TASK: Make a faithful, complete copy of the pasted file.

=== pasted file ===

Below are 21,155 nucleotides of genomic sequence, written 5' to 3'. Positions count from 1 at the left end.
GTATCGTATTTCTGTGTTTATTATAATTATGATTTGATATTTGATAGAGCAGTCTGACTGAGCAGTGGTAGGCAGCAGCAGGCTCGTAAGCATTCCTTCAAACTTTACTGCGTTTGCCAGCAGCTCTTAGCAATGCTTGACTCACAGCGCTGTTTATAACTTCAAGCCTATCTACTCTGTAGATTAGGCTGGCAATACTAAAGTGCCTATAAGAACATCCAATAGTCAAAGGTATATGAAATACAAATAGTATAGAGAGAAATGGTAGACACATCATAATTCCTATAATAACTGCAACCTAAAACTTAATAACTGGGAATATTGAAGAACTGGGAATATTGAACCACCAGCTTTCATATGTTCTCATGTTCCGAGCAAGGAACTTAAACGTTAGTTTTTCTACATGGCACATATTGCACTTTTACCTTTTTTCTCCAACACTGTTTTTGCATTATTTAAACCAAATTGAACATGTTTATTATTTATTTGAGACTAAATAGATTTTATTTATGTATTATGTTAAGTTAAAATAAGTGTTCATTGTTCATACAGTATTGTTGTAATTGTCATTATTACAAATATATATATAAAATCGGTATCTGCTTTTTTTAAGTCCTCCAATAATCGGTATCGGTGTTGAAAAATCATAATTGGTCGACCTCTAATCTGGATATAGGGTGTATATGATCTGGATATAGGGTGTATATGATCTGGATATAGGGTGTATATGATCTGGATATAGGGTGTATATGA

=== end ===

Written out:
Below are 21,155 nucleotides of genomic sequence, written 5' to 3'. Positions count from 1 at the left end.
GTATCGTATTTCTGTGTTTATTATAATTATGATTTGATATTTGATAGAGCAGTCTGACTGAGCAGTGGTAGGCAGCAGCAGGCTCGTAAGCATTCCTTCAAACTTTACTGCGTTTGCCAGCAGCTCTTAGCAATGCTTGACTCACAGCGCTGTTTATAACTTCAAGCCTATCTACTCTGTAGATTAGGCTGGCAATACTAAAGTGCCTATAAGAACATCCAATAGTCAAAGGTATATGAAATACAAATAGTATAGAGAGAAATGGTAGACACATCATAATTCCTATAATAACTGCAACCTAAAACTTAATAACTGGGAATATTGAAGAACTGGGAATATTGAACCACCAGCTTTCATATGTTCTCATGTTCCGAGCAAGGAACTTAAACGTTAGTTTTTCTACATGGCACATATTGCACTTTTACCTTTTTTCTCCAACACTGTTTTTGCATTATTTAAACCAAATTGAACATGTTTATTATTTATTTGAGACTAAATAGATTTTATTTATGTATTATGTTAAGTTAAAATAAGTGTTCATTGTTCATACAGTATTGTTGTAATTGTCATTATTACAAATATATATATAAAATCGGTATCTGCTTTTTTTAAGTCCTCCAATAATCGGTATCGGTGTTGAAAAATCATAATTGGTCGACCTCTAATCTGGATATAGGGTGTATATGATCTGGATATAGGGTGTATATGATCTGGATATAGGGTGTATATGATCTGGATATAGGGTGTATATGA